Statue of a Young Satyr

Inv. Scu 627

This statue represents a young satyr.

He is shown nude with the exception of a nebris or panther skin that is tied upon his right shoulder and runs across his chest to drape his left shoulder and arm.

The satyr’s face, which is strongly rotated to the right, conveys the emotion he is experiencing in the moment depicted.

The weight of the sculpture is carried upon its right leg; the left moves forward into space as if the figure was about to step towards us.

The sculptor has skillfully managed to convey the effect of this movement throughout the figure’s body, which is slightly unbalanced.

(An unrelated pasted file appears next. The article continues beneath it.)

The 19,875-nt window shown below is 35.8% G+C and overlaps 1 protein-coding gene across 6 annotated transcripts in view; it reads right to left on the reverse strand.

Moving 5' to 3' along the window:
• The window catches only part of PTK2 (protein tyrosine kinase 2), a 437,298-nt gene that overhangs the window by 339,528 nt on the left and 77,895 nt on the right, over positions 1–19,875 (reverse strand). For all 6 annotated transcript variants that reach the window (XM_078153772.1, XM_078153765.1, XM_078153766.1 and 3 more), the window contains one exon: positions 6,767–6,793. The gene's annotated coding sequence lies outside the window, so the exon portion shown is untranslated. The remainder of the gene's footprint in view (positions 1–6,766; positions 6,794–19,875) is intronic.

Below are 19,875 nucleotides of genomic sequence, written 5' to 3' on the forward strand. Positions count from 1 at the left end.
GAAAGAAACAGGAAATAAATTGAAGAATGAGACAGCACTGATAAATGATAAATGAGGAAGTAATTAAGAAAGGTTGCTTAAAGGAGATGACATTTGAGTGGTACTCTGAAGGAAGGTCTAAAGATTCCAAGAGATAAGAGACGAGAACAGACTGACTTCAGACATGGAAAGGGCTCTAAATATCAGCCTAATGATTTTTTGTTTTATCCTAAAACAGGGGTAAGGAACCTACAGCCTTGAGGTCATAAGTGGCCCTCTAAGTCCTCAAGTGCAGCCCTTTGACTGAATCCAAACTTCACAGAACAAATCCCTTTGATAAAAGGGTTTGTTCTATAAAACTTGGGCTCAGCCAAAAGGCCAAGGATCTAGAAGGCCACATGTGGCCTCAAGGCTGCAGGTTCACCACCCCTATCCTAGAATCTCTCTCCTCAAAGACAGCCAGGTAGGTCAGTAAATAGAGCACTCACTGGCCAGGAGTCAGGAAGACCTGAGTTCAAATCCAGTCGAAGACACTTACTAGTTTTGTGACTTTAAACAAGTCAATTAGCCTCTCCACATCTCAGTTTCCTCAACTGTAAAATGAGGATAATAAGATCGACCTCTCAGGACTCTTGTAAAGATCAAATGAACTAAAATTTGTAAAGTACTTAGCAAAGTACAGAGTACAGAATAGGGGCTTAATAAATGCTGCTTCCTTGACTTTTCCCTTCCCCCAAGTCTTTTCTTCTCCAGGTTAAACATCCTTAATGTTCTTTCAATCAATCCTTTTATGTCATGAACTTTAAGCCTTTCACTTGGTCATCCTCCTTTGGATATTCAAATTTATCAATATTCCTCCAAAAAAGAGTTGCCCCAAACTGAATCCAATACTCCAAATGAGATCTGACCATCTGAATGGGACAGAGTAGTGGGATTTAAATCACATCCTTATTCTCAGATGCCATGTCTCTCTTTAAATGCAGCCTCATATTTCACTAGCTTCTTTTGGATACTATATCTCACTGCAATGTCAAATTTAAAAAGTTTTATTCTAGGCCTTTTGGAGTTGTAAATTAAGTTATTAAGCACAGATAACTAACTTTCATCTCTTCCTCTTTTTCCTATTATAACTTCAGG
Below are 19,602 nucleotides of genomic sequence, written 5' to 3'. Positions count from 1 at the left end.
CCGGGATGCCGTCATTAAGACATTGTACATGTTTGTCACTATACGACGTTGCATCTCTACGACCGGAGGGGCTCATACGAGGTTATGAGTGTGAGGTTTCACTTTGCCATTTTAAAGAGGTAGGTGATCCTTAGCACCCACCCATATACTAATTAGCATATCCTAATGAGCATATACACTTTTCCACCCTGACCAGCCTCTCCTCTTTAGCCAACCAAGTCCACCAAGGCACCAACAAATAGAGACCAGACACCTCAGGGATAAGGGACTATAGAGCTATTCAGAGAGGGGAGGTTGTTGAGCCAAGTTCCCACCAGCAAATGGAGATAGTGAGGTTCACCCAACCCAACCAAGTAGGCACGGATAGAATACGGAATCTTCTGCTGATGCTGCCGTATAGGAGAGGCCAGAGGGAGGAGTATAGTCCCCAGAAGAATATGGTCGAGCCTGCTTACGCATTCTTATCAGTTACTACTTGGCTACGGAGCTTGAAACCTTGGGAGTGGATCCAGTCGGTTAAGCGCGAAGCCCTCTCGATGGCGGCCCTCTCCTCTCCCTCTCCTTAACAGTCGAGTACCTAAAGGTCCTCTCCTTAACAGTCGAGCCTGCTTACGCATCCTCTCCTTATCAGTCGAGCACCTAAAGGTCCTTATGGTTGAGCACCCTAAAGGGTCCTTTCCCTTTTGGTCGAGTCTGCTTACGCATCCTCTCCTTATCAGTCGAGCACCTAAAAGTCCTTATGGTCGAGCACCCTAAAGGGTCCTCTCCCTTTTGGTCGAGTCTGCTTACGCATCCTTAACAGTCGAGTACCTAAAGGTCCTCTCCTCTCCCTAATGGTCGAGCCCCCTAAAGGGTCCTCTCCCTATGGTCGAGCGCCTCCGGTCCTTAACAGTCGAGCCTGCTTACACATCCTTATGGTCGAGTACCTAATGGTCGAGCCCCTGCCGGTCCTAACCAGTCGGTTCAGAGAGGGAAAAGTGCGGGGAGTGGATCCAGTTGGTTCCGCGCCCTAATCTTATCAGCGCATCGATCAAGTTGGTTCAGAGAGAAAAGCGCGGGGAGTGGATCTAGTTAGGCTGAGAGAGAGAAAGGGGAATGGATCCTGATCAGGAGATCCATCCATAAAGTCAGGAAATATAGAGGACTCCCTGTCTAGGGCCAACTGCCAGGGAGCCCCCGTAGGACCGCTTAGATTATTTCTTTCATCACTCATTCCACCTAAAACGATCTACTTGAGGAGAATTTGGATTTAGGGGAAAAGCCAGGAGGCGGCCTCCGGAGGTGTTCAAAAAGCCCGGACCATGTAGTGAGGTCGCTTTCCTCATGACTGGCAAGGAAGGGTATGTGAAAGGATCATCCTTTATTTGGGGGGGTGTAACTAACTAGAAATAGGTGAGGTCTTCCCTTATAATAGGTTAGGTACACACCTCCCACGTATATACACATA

This imbalance is made evident by the displacement of the right hip and the torsion of the torso.

The effect of movement is continued in the right arm, which is raised to uphold an apple (product of restoration) that the character seems to be gazing at. The left hand, which is mostly hidden in the folds of the panther skin, grasps a bunch of grapes.

The work dates to the middle of the Imperial period (138-160 d.C.) and is a copy an original attributed to the sculptor Praxiteles (active in the 4th century B.C.).

The work comes from “Villa di Antonino Pio“, in Lanuvio.